There is no simple one-size-fits all answer or template for connecting legacy hardware with new software solutions, however, manufacturers should consider starting small and incorporating new technologies in stages to not disrupt production or quality.


Digital transformation means adopting a software-based business model

Manufacturers looking to boost productivity and profits while staying competitive and relevant in today’s fast-paced market need the right digital tools to ensure future success. Software has become the primary source of smart manufacturing innovation and should be at the heart of every manufacturer’s successful Industry 4.0 transformation. Companies that embrace a software-first business model will thrive in the digital era because they will be well positioned to pivot when unpredictable disruptions and market shifts occur.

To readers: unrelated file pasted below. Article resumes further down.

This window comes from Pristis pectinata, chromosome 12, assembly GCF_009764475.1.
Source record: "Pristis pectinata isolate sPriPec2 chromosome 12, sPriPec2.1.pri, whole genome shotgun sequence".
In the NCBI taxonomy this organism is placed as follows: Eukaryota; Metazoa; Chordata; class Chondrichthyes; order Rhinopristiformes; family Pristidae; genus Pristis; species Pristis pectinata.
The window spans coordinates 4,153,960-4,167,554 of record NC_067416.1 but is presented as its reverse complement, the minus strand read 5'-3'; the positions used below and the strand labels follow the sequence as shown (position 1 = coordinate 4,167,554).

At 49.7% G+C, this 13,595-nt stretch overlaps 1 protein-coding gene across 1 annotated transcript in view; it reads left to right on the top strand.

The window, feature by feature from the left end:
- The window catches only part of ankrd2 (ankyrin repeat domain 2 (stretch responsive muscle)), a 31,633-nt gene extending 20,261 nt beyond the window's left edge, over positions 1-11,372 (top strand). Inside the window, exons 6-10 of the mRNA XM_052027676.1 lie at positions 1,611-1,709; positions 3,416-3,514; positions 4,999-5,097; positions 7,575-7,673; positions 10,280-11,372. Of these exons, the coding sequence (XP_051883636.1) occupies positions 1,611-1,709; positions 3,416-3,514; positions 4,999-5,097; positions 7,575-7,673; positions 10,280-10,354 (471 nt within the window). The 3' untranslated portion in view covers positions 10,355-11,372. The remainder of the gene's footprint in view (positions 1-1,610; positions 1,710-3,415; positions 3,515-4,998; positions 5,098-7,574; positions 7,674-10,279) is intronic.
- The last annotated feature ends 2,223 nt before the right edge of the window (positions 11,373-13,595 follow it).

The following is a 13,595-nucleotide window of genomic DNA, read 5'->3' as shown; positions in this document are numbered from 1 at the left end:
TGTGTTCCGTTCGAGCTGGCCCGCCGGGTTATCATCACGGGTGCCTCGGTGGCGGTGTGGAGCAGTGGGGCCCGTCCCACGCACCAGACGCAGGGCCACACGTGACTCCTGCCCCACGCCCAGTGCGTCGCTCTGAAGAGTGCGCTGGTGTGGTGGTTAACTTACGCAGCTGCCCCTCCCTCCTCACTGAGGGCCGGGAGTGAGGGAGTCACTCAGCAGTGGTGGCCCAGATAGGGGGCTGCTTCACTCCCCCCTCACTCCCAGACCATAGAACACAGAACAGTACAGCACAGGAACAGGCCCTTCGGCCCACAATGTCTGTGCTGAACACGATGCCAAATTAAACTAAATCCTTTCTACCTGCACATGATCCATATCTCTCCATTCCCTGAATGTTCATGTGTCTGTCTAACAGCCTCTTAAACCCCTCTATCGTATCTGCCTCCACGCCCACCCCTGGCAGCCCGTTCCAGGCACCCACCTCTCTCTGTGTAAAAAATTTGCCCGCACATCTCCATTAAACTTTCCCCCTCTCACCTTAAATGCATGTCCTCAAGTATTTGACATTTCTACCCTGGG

Manufacturers should consider deploying digital solutions in a way that makes things repeatable and makes systems simpler for use by a wide array of people within the organization. Dashboards should be used to showcase data, and, as software interfaces continue to improve, it will enable even marginal users.  

For those companies just beginning down the digital path, connect with peers in the manufacturing ecosystem and use the resources available. Consider a trip to a community innovation center to see what’s out there as you gradually move into Industry 4.0. Look for partners that can help you reimagine your business for future success.  

A special thank you to our roundtable participants who contributed insights for this piece:

Justin Al-igoe, Macomb-St. Clair Workforce Development Board

Haissim Badih, Automation Alley

Sara Barton, University of Michigan - Flint

Brian Breuhan, General Motors

Mike Brooks, Phoenix Contact

Jeff Diederich, Durr Systems, Inc.